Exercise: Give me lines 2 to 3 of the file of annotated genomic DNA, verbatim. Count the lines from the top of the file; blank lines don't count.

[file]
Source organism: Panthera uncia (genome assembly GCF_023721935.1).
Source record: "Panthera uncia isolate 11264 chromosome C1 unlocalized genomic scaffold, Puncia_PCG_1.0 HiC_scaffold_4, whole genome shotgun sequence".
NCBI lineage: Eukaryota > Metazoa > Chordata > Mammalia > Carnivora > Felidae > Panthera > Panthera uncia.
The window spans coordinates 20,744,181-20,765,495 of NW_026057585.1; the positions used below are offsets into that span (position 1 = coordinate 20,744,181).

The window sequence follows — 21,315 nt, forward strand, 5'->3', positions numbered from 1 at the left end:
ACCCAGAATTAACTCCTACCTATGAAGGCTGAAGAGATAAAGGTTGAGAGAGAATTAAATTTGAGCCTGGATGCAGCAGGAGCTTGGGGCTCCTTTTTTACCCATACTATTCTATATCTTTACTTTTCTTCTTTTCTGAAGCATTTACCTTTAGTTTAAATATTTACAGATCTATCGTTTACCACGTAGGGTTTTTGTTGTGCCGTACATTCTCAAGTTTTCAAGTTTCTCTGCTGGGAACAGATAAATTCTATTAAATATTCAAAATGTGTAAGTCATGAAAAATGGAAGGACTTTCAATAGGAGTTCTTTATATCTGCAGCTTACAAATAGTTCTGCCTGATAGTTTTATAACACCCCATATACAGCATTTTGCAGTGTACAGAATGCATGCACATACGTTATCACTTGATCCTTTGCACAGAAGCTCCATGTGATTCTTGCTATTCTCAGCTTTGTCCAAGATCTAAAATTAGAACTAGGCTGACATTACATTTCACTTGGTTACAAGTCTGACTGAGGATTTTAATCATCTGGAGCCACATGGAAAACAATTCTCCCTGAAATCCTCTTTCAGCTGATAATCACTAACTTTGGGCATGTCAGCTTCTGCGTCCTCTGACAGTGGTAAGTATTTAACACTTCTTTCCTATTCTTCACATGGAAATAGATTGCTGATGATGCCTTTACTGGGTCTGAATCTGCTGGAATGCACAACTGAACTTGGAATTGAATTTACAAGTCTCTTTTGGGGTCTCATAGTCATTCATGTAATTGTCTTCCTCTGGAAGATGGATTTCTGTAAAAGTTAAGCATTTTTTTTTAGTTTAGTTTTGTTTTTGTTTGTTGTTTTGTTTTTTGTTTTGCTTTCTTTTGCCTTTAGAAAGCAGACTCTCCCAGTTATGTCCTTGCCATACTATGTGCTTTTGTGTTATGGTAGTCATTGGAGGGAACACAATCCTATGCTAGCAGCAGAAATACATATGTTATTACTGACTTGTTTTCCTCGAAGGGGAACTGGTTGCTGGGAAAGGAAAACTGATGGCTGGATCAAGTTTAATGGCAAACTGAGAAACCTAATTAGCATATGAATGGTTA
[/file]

Source record: "Panthera uncia isolate 11264 chromosome C1 unlocalized genomic scaffold, Puncia_PCG_1.0 HiC_scaffold_4, whole genome shotgun sequence".
NCBI lineage: Eukaryota > Metazoa > Chordata > Mammalia > Carnivora > Felidae > Panthera > Panthera uncia.